Monday 27 January, 2020

Struggling cabaret singer at local hotel triggers work permit question

Horace Dalley

Horace Dalley

A foreign national struggling to sing a Bob Marley classic at a local hotel.

It's not an unusual sight during karaoke sessions, with the likely amateur singer being a hotel guest belting out a tune just for fun. However, one doesn't expect it to be part of the resort's official entertainment package.

But, according to Horace Dalley in Parliament on Tuesday, the latter held true. The Opposition Spokesman on Labour said he recently had the shock encounter of seeing a foreign cabaret singer at a local hotel struggling to sing Marley’s seminal recording, ‘No Woman No Cry’.

It led to him questioning what he said appears to be the ease with which foreign nationals are being granted permits to work in Jamaica.

“When I walked into the hotel, I see a man sit down with a guitar, I think he’s Brazillian…(singing) ‘No womans no cries’; he can’t even sing the Bob Marley song (yet) he’s on a work permit,” said Dalley.

“Mr Speaker this cannot be good. It’s a disgrace, the Ministry of Labour should not be issuing work permits to foreigners to come and play reggae music in our hotels,” Dalley asserted.

Noting that the Government is guided by the Foreign Nationals Act, Dalley said: “It cannot be that work permits are issued by the Labour Ministry for household helpers from the Phillipines, store clerks, casual workers on construction projects. That’s not what it was meant for.”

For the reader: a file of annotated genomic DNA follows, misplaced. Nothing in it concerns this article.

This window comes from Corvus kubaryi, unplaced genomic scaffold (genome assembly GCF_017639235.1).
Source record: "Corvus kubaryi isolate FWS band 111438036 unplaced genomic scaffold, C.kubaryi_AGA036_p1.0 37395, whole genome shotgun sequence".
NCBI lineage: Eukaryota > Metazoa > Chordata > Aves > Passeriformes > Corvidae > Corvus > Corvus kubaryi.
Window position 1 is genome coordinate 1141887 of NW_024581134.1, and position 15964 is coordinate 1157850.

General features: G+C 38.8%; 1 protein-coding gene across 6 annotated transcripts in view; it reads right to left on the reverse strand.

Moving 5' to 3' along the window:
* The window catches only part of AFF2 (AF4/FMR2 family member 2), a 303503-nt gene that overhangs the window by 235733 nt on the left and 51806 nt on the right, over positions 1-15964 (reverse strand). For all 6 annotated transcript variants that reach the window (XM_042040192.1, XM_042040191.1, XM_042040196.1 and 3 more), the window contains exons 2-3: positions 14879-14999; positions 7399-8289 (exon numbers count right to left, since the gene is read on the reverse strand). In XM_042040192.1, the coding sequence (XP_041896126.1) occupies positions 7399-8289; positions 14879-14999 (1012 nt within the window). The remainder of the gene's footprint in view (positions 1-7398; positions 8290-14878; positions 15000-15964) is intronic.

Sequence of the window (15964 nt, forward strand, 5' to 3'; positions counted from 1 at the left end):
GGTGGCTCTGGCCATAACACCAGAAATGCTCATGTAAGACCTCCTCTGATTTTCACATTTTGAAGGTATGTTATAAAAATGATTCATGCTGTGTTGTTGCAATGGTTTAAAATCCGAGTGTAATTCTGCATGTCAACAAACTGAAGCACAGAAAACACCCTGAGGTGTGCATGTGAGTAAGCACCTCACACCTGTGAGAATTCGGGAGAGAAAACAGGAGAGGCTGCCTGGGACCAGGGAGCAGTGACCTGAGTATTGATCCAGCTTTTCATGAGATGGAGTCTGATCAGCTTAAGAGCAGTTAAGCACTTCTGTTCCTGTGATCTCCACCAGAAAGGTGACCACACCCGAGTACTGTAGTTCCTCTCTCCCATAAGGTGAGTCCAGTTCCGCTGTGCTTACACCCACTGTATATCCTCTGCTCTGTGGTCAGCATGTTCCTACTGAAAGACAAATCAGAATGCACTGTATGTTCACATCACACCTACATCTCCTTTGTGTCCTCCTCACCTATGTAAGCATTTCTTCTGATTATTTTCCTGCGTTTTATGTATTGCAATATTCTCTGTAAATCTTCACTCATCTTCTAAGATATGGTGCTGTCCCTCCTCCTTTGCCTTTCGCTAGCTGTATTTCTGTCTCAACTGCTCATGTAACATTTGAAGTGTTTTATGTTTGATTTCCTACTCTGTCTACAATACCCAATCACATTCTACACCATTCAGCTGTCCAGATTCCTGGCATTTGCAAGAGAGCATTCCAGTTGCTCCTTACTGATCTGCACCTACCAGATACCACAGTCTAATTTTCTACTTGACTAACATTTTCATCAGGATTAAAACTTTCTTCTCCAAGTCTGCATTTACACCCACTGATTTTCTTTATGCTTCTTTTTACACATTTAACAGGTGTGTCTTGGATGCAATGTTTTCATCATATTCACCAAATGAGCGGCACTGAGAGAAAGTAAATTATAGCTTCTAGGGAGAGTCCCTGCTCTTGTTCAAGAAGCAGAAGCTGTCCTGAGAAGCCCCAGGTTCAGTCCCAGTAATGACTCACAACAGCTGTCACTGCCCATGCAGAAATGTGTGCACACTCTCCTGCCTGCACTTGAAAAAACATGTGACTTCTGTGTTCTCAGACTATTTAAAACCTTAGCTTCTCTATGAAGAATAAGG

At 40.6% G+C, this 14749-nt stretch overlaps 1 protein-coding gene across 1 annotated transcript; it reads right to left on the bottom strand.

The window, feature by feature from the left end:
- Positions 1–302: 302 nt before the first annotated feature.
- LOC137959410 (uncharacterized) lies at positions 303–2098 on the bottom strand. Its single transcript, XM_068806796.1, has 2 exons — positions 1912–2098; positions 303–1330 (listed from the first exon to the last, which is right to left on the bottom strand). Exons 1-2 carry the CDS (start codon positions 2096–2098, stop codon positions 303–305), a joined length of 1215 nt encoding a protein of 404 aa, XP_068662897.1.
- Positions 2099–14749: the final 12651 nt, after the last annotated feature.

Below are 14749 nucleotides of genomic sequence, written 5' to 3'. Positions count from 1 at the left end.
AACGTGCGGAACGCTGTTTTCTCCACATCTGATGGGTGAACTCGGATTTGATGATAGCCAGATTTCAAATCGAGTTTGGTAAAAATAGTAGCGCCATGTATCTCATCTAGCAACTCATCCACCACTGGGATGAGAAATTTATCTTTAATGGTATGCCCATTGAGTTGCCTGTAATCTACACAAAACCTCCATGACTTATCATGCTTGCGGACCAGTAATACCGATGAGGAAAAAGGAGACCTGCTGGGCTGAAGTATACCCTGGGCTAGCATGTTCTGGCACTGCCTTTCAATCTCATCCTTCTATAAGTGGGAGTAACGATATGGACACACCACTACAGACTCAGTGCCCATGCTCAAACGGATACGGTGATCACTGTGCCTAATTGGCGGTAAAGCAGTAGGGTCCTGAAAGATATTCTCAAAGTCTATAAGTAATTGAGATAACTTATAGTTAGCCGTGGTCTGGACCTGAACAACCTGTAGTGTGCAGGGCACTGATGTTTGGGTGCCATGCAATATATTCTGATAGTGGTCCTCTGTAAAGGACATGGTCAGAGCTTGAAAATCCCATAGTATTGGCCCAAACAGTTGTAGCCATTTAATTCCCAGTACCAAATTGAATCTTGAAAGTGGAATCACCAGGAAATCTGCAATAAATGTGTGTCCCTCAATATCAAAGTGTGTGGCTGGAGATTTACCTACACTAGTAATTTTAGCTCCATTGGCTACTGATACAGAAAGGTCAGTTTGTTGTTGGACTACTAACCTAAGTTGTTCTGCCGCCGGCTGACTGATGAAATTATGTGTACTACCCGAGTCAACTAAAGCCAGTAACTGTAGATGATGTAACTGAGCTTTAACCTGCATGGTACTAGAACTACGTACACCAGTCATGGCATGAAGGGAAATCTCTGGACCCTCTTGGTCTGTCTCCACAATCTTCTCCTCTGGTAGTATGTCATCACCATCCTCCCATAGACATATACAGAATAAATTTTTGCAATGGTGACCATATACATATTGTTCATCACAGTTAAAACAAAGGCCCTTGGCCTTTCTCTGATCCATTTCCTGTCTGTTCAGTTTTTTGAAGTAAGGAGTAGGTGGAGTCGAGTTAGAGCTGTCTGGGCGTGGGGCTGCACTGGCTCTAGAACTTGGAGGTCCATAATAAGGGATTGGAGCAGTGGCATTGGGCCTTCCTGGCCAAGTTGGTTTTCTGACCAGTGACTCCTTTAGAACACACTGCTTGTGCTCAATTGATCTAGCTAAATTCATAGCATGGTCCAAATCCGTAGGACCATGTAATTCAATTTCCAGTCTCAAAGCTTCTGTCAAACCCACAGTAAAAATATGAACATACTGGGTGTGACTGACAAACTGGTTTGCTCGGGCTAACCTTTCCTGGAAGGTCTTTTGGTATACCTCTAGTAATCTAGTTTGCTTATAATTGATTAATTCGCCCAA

The former Minister of Labour made the comments on Tuesday as he addressed the House of Representatives during his contribution to the 2018/19 Sectoral Debate.

Despite the serious nature of the issue, Dalley elicited laughter from both sides of the House when he recounted his experience with the foreign national attempting to perform one of Marley’s most popular songs.

Cognizant of the fact that investors may feel obliged to employ whomever they want, Dalley said “it doesn’t matter what’s the investment, the laws of Jamaica are the laws of Jamaica and we must abide by the laws of Jamaica.”

The opposition spokesman again described the practice as a disgrace while repeating “him can’t even sing the song, ‘bout no womans no cries.’”

And Dalley said it was also a “disgrace to have someone come to Jamaica on a three month visitor's visa and within the three months that person set up shop (business) in Santa Cruz (St Elizabeth) and downtown, Kingston. This appears to be a regular practice of the Chinese and some other nationals".

“Where are the laws of our country?” Dalley asked rhetorically.

He said the Immigration department in collaboration with the Ministries of Labour and National Security, must enforce the laws.

In recent times, at least one leading hotel chain was forced to defend its hiring practices after it was accused in a video making the rounds on social media of shutting Jamaicans out of the entertainment part of the industry in favour of foreign nationals.

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